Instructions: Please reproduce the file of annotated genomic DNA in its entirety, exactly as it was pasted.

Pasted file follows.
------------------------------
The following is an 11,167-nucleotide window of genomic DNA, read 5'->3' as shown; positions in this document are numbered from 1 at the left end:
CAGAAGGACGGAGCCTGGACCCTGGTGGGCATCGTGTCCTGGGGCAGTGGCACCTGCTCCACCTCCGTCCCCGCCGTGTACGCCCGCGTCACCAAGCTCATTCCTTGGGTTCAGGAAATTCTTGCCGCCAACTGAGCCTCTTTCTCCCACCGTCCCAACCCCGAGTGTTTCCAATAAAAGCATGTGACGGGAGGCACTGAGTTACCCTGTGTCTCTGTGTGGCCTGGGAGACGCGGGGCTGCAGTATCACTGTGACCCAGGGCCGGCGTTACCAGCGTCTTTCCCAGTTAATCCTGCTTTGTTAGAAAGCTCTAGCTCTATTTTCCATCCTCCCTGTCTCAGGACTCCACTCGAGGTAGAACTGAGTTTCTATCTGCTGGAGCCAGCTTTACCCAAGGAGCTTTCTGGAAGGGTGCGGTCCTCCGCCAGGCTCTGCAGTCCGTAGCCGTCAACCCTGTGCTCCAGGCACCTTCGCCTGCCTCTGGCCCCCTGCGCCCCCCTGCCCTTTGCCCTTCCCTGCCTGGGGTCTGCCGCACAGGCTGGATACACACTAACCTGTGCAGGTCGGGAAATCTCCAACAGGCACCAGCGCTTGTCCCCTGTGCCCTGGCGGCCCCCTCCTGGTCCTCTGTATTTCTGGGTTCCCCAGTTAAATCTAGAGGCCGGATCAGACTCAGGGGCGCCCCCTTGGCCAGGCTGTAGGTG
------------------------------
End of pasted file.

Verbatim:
The following is an 11,167-nucleotide window of genomic DNA, read 5'->3' as shown; positions in this document are numbered from 1 at the left end:
CAGAAGGACGGAGCCTGGACCCTGGTGGGCATCGTGTCCTGGGGCAGTGGCACCTGCTCCACCTCCGTCCCCGCCGTGTACGCCCGCGTCACCAAGCTCATTCCTTGGGTTCAGGAAATTCTTGCCGCCAACTGAGCCTCTTTCTCCCACCGTCCCAACCCCGAGTGTTTCCAATAAAAGCATGTGACGGGAGGCACTGAGTTACCCTGTGTCTCTGTGTGGCCTGGGAGACGCGGGGCTGCAGTATCACTGTGACCCAGGGCCGGCGTTACCAGCGTCTTTCCCAGTTAATCCTGCTTTGTTAGAAAGCTCTAGCTCTATTTTCCATCCTCCCTGTCTCAGGACTCCACTCGAGGTAGAACTGAGTTTCTATCTGCTGGAGCCAGCTTTACCCAAGGAGCTTTCTGGAAGGGTGCGGTCCTCCGCCAGGCTCTGCAGTCCGTAGCCGTCAACCCTGTGCTCCAGGCACCTTCGCCTGCCTCTGGCCCCCTGCGCCCCCCTGCCCTTTGCCCTTCCCTGCCTGGGGTCTGCCGCACAGGCTGGATACACACTAACCTGTGCAGGTCGGGAAATCTCCAACAGGCACCAGCGCTTGTCCCCTGTGCCCTGGCGGCCCCCTCCTGGTCCTCTGTATTTCTGGGTTCCCCAGTTAAATCTAGAGGCCGGATCAGACTCAGGGGCGCCCCCTTGGCCAGGCTGTAGGTG